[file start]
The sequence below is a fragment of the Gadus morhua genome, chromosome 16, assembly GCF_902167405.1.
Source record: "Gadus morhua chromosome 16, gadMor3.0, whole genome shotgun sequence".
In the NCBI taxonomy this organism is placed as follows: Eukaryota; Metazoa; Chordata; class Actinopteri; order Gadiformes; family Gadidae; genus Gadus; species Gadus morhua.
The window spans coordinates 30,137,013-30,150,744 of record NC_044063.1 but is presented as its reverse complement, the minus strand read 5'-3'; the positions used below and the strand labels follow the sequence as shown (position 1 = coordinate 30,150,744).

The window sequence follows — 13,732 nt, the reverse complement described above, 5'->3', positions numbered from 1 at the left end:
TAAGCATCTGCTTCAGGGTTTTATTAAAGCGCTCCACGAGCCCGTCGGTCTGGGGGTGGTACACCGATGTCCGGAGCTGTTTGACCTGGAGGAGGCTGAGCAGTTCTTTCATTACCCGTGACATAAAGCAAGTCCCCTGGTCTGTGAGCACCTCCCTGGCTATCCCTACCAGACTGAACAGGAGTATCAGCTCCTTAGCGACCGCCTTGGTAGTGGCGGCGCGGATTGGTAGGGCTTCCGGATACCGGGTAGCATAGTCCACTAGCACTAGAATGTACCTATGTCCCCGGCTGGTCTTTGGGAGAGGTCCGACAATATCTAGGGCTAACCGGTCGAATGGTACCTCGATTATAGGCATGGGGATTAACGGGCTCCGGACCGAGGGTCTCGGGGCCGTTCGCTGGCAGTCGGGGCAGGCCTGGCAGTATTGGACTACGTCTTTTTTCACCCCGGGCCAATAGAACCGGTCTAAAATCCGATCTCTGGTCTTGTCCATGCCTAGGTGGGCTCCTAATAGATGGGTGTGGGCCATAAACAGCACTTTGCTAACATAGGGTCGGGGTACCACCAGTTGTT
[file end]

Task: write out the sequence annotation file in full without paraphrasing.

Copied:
The sequence below is a fragment of the Gadus morhua genome, chromosome 16, assembly GCF_902167405.1.
Source record: "Gadus morhua chromosome 16, gadMor3.0, whole genome shotgun sequence".
In the NCBI taxonomy this organism is placed as follows: Eukaryota; Metazoa; Chordata; class Actinopteri; order Gadiformes; family Gadidae; genus Gadus; species Gadus morhua.
The window spans coordinates 30,137,013-30,150,744 of record NC_044063.1 but is presented as its reverse complement, the minus strand read 5'-3'; the positions used below and the strand labels follow the sequence as shown (position 1 = coordinate 30,150,744).

The window sequence follows — 13,732 nt, the reverse complement described above, 5'->3', positions numbered from 1 at the left end:
TAAGCATCTGCTTCAGGGTTTTATTAAAGCGCTCCACGAGCCCGTCGGTCTGGGGGTGGTACACCGATGTCCGGAGCTGTTTGACCTGGAGGAGGCTGAGCAGTTCTTTCATTACCCGTGACATAAAGCAAGTCCCCTGGTCTGTGAGCACCTCCCTGGCTATCCCTACCAGACTGAACAGGAGTATCAGCTCCTTAGCGACCGCCTTGGTAGTGGCGGCGCGGATTGGTAGGGCTTCCGGATACCGGGTAGCATAGTCCACTAGCACTAGAATGTACCTATGTCCCCGGCTGGTCTTTGGGAGAGGTCCGACAATATCTAGGGCTAACCGGTCGAATGGTACCTCGATTATAGGCATGGGGATTAACGGGCTCCGGACCGAGGGTCTCGGGGCCGTTCGCTGGCAGTCGGGGCAGGCCTGGCAGTATTGGACTACGTCTTTTTTCACCCCGGGCCAATAGAACCGGTCTAAAATCCGATCTCTGGTCTTGTCCATGCCTAGGTGGGCTCCTAATAGATGGGTGTGGGCCATAAACAGCACTTTGCTAACATAGGGTCGGGGTACCACCAGTTGTT